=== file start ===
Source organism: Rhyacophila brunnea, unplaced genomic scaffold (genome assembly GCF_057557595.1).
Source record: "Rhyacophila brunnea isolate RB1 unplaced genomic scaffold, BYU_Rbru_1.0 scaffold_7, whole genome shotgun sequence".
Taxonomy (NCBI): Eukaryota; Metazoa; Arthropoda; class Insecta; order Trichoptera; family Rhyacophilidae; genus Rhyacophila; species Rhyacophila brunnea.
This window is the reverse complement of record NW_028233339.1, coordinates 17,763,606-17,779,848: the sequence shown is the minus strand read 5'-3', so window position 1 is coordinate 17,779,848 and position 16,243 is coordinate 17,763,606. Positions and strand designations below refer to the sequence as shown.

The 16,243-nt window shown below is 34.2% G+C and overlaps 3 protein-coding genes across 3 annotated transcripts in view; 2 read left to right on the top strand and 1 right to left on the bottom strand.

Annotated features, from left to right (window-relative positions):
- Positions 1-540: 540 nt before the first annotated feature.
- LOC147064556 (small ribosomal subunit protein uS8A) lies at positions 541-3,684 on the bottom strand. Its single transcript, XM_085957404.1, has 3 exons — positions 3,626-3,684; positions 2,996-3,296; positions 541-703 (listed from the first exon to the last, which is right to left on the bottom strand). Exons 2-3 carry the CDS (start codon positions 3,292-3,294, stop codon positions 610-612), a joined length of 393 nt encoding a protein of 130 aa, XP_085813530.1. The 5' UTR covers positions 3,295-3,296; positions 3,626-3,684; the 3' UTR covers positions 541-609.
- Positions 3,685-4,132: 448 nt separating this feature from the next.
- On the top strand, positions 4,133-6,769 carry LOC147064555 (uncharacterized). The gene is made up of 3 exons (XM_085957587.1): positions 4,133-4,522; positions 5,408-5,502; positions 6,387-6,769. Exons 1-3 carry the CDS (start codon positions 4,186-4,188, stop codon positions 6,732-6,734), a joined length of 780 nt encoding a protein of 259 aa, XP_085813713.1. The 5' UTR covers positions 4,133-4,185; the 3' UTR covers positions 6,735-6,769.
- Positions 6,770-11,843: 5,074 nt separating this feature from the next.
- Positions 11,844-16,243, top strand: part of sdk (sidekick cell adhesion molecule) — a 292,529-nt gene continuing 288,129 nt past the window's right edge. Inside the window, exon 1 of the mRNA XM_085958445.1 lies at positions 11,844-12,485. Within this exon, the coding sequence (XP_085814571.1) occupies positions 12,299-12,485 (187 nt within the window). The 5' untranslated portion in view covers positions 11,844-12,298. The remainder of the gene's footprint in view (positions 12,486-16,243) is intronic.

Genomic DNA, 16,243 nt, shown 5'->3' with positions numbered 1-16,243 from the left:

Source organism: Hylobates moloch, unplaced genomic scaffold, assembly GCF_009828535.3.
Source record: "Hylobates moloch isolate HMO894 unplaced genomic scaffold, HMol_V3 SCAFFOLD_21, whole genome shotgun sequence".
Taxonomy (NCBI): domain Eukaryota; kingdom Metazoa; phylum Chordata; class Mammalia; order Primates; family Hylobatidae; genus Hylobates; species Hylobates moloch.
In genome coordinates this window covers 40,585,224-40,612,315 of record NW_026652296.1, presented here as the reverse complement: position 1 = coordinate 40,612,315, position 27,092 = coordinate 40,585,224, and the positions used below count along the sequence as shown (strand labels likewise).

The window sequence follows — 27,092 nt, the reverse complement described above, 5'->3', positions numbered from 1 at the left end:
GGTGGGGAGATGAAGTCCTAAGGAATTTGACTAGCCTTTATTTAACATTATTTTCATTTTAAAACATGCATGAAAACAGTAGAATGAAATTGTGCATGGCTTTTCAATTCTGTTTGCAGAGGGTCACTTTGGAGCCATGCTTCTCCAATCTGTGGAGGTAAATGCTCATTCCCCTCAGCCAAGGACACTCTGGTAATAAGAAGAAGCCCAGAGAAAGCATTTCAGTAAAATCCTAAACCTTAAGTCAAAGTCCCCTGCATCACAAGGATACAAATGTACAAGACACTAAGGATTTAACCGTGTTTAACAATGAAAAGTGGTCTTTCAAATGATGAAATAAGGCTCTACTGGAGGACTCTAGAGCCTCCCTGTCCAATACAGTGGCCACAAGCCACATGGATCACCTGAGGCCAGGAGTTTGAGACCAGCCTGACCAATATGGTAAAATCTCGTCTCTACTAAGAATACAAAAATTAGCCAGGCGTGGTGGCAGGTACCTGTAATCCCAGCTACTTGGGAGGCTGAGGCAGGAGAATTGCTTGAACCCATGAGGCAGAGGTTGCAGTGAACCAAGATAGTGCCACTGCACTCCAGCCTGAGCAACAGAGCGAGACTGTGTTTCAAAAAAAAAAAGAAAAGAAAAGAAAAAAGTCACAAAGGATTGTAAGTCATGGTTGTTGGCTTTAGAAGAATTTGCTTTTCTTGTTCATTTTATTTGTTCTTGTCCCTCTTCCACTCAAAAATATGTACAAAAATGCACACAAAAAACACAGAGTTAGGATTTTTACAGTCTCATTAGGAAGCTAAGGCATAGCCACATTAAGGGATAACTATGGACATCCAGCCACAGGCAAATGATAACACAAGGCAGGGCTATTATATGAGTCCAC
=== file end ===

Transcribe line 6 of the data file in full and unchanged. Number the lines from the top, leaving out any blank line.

Annotated features, from left to right (window-relative positions):